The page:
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Limiting population

  1. Sep 10, 2006 #1
    I'm stuck on what to do here. The question reads Consider a population P(t) satisfying the logistic equation dP/dt = aP-bP^2, where B = aP is the time rate at which births occur and D = bP^2 is the rate at which deaths occer. If the intial population is P(0) = P_0 (supposed to be P sub not), and B_0 births per month and D_0 deaths per month are occuring at time t=0, show that the limiting population is M = (B_0*P_0)/D_0.

    My question is am I setting this up right? Where do I go from my last spot to get it to look like M = (B_0*P_0)/D_0?

    Here's what I got:
    1) dP/dt=(aP-bP^2)P
    2) dP/dt=(a-bP)P^2
    3) integral((1/P^2)+bP)dp = integral(a)dt
    4) ????? Please Help ?????
  2. jcsd
  3. Sep 11, 2006 #2


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    Since you were told that dP/dt= (aP- bP^2) where did you get that additional P?

    I have no idea where you got (1/P^2 + bP)dP!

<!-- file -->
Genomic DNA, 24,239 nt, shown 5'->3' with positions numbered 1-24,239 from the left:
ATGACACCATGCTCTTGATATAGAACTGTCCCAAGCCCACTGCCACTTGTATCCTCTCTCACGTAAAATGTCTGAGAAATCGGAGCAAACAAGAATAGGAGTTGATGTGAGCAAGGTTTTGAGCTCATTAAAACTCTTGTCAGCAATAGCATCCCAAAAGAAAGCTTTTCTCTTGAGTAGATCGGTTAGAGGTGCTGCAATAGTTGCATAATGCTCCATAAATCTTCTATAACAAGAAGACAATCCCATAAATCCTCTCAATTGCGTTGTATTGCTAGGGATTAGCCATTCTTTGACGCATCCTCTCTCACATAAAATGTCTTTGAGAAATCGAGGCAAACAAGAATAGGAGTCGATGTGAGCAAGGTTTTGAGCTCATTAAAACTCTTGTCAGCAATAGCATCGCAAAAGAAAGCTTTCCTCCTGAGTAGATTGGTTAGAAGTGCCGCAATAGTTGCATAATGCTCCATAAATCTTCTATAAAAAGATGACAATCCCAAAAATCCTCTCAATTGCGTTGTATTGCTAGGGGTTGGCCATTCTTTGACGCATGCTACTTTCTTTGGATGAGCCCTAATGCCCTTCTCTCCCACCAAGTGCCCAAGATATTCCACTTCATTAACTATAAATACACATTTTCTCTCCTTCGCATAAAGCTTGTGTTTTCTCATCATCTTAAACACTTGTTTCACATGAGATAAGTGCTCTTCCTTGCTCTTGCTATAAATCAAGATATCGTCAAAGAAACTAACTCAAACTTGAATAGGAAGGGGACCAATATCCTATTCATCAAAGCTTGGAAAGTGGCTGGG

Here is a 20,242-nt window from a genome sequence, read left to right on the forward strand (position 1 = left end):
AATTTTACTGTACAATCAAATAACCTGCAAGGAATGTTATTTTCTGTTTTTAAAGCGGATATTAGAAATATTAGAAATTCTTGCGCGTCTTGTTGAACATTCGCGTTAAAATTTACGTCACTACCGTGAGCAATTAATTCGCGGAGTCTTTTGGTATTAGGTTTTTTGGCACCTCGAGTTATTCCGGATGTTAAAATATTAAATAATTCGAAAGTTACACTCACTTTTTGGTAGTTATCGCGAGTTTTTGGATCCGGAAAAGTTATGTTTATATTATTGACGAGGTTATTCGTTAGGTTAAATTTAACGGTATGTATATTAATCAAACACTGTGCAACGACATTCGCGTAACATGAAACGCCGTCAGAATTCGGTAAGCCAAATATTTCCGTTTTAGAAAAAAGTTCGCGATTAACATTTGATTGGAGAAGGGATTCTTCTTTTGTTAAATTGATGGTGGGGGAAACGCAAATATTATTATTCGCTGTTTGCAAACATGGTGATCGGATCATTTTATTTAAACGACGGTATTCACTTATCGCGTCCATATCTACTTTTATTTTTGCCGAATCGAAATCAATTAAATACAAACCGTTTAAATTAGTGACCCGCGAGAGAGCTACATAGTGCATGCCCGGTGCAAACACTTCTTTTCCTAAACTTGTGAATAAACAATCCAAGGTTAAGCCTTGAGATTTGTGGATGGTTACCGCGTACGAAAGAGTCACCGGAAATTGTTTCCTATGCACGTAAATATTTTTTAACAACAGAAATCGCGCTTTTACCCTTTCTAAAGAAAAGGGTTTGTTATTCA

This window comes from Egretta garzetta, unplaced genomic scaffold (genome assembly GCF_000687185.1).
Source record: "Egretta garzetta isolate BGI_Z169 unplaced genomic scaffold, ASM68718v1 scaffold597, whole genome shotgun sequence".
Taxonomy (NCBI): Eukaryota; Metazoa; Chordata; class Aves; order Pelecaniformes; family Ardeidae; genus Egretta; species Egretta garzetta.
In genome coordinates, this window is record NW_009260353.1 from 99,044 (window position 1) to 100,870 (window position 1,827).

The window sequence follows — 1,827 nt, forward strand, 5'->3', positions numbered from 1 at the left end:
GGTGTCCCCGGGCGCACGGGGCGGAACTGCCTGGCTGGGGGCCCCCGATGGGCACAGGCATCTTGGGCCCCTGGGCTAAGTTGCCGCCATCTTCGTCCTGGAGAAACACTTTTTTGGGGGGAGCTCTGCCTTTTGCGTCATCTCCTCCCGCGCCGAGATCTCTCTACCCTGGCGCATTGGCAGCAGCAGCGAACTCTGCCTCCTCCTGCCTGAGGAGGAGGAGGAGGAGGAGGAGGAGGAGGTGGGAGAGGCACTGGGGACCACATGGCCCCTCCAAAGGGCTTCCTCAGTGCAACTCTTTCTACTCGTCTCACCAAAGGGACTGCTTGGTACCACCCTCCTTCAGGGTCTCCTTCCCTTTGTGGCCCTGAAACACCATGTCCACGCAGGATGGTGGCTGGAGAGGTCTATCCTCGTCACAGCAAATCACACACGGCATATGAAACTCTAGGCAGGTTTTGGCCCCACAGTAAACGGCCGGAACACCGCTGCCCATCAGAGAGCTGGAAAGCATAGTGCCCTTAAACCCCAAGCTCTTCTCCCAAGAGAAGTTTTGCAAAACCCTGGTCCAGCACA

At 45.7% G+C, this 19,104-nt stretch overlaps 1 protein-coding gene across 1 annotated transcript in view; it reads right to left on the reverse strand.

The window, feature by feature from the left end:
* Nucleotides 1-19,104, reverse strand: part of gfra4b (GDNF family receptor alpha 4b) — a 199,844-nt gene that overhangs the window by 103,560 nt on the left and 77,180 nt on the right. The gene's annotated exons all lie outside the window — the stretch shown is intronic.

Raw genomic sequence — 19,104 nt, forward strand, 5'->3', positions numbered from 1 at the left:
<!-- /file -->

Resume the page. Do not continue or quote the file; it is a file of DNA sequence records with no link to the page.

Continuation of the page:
From dP/dt= (a-bP)P, you get dP/((a-bP)P)= dt and can integrate the left side using "partial fractions".
  4. Sep 12, 2006 #3
    I think you are making it a little more complicated than it needs to be. If you take "limiting population" to mean "steady-state population", what condition does that place on the time derivative? Figuring this out will easily allow you to find M. Then to get the answer in the required form, you will need to figure out what a and b are in terms of P(0), B(0), and D(0).
  5. Apr 8, 2009 #4
    I am having the same problem (I have the same book, hoping bumping this will answer it). The error you had was you should START with dP/dt=aP-bP^2.

    I started by separating the eqn into:
    (1/aP-bP^2)dp=dt --> (1/(P(a-bP)))dP=dt
    From there I tried partial fractions, but the answer seems way to complex.
    Anyone know how to answer the initial question the other user typed?
  6. Apr 8, 2009 #5
    I think I solved it. You don't integrate. M is known to be the limiting population, and you just need to prove B_o*P_o/D_o which if you substitute is (a/b)

    Take P(a-bP) --> (b/b)(P(a-bP), which will can be simplified to bP(a/b-P)
    If you compare to kP(M-P), they are equal. a/b is M, which is limiting capacity.
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